Since its launch nearly two years ago, NASA's Spitzer Space Telescope has taken the public on a journey to the darkest and dustiest places of the cosmos. Its stunning infrared images continue to dazzle us with new views of hidden nebulas and whirling galaxies. Some people might think those images magically arrive from space, while astronomers have a better understanding of the complex process involved in creating Spitzer pictures.
Now, a new tool developed in collaboration with the Spitzer Science Center is allowing anybody with Adobe? Photoshop? to try a hand at this technical wizardry. The second version of this tool makes its grand debut today (August 8). "With the FITS Liberator, making images from a half-billion dollar telescope is about as easy as working with photos from a high-end digital camera," said Robert Hurt of the Spitzer Science Center, a member of the software's development team.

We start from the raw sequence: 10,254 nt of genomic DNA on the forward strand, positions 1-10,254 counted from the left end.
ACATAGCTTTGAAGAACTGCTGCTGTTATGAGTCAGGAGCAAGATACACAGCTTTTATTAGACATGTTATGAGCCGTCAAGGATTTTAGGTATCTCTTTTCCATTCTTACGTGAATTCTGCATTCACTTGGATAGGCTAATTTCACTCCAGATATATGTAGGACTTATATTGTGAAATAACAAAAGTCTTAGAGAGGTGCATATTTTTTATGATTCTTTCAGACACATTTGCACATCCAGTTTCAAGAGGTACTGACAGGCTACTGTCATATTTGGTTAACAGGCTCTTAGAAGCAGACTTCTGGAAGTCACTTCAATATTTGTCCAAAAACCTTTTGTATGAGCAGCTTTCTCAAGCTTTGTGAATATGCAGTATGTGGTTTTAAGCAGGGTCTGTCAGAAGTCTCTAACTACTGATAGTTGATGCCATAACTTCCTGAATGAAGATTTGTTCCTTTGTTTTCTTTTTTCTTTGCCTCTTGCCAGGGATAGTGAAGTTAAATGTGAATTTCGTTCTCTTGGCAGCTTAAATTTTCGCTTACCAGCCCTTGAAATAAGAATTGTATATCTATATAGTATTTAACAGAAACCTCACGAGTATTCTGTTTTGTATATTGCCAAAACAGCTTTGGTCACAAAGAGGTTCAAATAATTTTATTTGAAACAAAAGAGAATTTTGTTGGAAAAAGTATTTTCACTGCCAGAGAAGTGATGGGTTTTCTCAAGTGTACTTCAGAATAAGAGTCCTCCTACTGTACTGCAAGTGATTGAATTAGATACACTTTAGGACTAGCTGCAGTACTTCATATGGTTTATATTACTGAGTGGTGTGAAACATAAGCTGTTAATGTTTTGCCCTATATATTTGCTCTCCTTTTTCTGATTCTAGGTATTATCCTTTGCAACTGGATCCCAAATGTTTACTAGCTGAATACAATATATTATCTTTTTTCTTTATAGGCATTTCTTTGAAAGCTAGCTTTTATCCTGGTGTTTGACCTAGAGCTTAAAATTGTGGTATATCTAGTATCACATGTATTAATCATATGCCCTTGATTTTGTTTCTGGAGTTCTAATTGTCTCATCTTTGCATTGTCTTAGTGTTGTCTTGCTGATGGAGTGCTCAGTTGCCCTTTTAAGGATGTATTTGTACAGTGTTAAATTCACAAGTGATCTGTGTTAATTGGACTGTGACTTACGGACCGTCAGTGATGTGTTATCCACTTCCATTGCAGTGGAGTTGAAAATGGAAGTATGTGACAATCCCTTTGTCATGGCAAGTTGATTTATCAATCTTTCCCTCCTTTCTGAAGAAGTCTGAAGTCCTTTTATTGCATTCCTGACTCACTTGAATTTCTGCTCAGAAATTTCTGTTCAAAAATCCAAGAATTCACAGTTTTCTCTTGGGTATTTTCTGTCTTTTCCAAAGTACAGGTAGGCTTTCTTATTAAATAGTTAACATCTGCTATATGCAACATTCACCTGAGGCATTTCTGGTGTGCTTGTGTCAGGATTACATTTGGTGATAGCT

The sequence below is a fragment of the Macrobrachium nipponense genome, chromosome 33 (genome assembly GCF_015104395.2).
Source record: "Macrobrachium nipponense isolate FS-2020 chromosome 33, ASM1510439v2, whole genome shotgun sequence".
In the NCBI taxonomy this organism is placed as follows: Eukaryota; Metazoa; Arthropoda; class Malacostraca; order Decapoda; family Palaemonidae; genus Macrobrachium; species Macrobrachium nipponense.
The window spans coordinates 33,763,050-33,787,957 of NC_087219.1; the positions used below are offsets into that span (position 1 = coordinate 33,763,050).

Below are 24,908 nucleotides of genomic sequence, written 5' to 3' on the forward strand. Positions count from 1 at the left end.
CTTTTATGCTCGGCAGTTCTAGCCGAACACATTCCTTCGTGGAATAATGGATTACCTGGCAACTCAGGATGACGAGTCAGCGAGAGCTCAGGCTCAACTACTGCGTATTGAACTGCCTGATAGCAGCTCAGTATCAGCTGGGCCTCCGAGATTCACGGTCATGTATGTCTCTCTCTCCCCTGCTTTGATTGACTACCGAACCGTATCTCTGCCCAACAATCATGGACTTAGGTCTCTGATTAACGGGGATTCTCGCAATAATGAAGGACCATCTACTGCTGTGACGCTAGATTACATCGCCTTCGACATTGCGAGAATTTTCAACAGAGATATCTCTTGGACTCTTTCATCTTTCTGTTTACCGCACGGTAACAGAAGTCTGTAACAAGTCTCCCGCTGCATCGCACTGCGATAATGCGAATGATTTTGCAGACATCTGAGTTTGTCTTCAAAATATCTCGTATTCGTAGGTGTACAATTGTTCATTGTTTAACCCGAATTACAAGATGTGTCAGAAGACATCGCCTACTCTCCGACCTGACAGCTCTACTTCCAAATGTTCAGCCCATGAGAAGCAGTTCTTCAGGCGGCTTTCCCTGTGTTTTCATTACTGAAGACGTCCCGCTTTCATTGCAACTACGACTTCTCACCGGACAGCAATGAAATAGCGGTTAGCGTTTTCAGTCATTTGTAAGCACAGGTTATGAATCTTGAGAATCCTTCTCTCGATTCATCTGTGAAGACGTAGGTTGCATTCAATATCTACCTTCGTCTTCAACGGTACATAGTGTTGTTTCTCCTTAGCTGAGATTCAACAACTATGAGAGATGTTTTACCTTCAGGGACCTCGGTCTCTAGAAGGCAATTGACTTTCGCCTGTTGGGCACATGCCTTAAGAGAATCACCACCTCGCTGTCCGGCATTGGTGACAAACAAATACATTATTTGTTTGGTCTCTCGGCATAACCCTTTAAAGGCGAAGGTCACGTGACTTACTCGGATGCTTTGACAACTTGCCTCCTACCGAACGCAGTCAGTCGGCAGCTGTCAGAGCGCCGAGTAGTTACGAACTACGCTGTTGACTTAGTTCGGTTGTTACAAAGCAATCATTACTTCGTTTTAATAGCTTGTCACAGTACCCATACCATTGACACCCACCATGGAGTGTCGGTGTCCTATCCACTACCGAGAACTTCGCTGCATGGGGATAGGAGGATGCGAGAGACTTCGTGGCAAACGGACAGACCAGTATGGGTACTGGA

Created by the European Space Agency, the European Southern Observatory, and NASA, the "plug-in" converts standard astronomical files, called FITS files, into Photoshop-friendly files. It can be used to make pictures from a variety of telescopes, including NASA's Hubble Space Telescope, the European Southern Observatory's Very Large Telescope, and Spitzer.
Since the release of the first version in July 2004, the FITS Liberator has become the industry standard for astronomical image processing at NASA, the European Southern Observatory, the European Space Agency, and many other facilities throughout the world. Version 2 of this release adds powerful new tools for enhancing faint details in images and for retaining important technical and descriptive information within the final image.
The FITS Liberator 2.0 plug-in for Photoshop is freely available for download at:
Data archives for the Spitzer Space Telescope can be found at: